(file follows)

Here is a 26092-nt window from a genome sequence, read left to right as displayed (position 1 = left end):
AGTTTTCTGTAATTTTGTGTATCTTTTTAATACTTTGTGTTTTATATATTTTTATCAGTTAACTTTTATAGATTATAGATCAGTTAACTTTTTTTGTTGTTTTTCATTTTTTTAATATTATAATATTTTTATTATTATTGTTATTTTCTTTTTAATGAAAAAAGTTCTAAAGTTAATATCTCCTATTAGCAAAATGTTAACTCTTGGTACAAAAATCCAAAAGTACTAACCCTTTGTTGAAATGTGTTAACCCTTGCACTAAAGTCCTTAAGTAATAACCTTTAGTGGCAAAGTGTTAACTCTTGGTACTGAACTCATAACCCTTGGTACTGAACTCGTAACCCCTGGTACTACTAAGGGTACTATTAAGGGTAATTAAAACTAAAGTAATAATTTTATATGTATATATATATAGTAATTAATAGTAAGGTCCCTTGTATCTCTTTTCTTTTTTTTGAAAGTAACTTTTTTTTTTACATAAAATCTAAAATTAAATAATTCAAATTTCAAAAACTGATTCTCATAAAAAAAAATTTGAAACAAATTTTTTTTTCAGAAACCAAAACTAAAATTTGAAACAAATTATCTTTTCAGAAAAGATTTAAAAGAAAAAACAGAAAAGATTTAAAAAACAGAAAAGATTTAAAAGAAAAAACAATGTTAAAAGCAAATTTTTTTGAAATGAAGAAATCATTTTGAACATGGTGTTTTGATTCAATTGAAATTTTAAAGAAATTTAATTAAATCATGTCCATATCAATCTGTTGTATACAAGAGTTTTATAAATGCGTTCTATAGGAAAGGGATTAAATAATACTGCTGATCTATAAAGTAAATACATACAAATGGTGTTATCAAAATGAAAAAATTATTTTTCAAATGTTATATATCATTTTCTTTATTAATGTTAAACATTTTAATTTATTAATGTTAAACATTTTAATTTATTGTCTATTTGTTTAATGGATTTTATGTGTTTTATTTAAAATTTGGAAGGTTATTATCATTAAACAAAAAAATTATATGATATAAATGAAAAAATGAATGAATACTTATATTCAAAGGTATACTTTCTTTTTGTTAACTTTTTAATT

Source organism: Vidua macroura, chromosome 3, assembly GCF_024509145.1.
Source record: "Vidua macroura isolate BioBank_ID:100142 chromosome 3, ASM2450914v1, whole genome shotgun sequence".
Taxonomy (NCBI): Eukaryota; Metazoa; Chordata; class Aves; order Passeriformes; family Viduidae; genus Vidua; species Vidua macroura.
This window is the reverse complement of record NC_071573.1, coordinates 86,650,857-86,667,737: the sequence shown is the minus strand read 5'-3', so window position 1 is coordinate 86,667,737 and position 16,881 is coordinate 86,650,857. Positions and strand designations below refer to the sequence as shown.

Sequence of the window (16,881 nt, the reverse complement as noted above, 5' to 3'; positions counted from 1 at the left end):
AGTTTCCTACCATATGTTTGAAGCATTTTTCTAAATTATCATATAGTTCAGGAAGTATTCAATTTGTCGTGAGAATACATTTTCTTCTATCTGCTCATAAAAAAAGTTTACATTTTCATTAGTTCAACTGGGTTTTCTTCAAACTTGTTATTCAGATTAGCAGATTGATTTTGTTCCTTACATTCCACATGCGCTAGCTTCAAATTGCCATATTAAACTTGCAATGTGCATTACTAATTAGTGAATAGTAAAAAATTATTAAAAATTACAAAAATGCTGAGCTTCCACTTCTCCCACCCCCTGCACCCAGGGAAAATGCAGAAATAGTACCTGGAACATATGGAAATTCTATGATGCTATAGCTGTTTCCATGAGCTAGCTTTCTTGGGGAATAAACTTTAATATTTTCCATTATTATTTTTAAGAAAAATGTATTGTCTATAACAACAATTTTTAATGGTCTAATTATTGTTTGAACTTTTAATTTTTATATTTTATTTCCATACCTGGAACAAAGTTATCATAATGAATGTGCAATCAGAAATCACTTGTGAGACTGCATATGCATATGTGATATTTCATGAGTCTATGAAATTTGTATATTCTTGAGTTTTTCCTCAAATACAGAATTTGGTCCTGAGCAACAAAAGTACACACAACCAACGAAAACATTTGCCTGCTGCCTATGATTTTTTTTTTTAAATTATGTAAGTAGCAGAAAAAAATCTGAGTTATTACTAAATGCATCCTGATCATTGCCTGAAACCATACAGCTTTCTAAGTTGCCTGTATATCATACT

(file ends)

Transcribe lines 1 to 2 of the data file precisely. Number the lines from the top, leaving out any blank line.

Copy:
Here is a 26092-nt window from a genome sequence, read left to right as displayed (position 1 = left end):
AGTTTTCTGTAATTTTGTGTATCTTTTTAATACTTTGTGTTTTATATATTTTTATCAGTTAACTTTTATAGATTATAGATCAGTTAACTTTTTTTGTTGTTTTTCATTTTTTTAATATTATAATATTTTTATTATTATTGTTATTTTCTTTTTAATGAAAAAAGTTCTAAAGTTAATATCTCCTATTAGCAAAATGTTAACTCTTGGTACAAAAATCCAAAAGTACTAACCCTTTGTTGAAATGTGTTAACCCTTGCACTAAAGTCCTTAAGTAATAACCTTTAGTGGCAAAGTGTTAACTCTTGGTACTGAACTCATAACCCTTGGTACTGAACTCGTAACCCCTGGTACTACTAAGGGTACTATTAAGGGTAATTAAAACTAAAGTAATAATTTTATATGTATATATATATAGTAATTAATAGTAAGGTCCCTTGTATCTCTTTTCTTTTTTTTGAAAGTAACTTTTTTTTTTACATAAAATCTAAAATTAAATAATTCAAATTTCAAAAACTGATTCTCATAAAAAAAAATTTGAAACAAATTTTTTTTTCAGAAACCAAAACTAAAATTTGAAACAAATTATCTTTTCAGAAAAGATTTAAAAGAAAAAACAGAAAAGATTTAAAAAACAGAAAAGATTTAAAAGAAAAAACAATGTTAAAAGCAAATTTTTTTGAAATGAAGAAATCATTTTGAACATGGTGTTTTGATTCAATTGAAATTTTAAAGAAATTTAATTAAATCATGTCCATATCAATCTGTTGTATACAAGAGTTTTATAAATGCGTTCTATAGGAAAGGGATTAAATAATACTGCTGATCTATAAAGTAAATACATACAAATGGTGTTATCAAAATGAAAAAATTATTTTTCAAATGTTATATATCATTTTCTTTATTAATGTTAAACATTTTAATTTATTAATGTTAAACATTTTAATTTATTGTCTATTTGTTTAATGGATTTTATGTGTTTTATTTAAAATTTGGAAGGTTATTATCATTAAACAAAAAAATTATATGATATAAATGAAAAAATGAATGAATACTTATATTCAAAGGTATACTTTCTTTTTGTTAACTTTTTAATT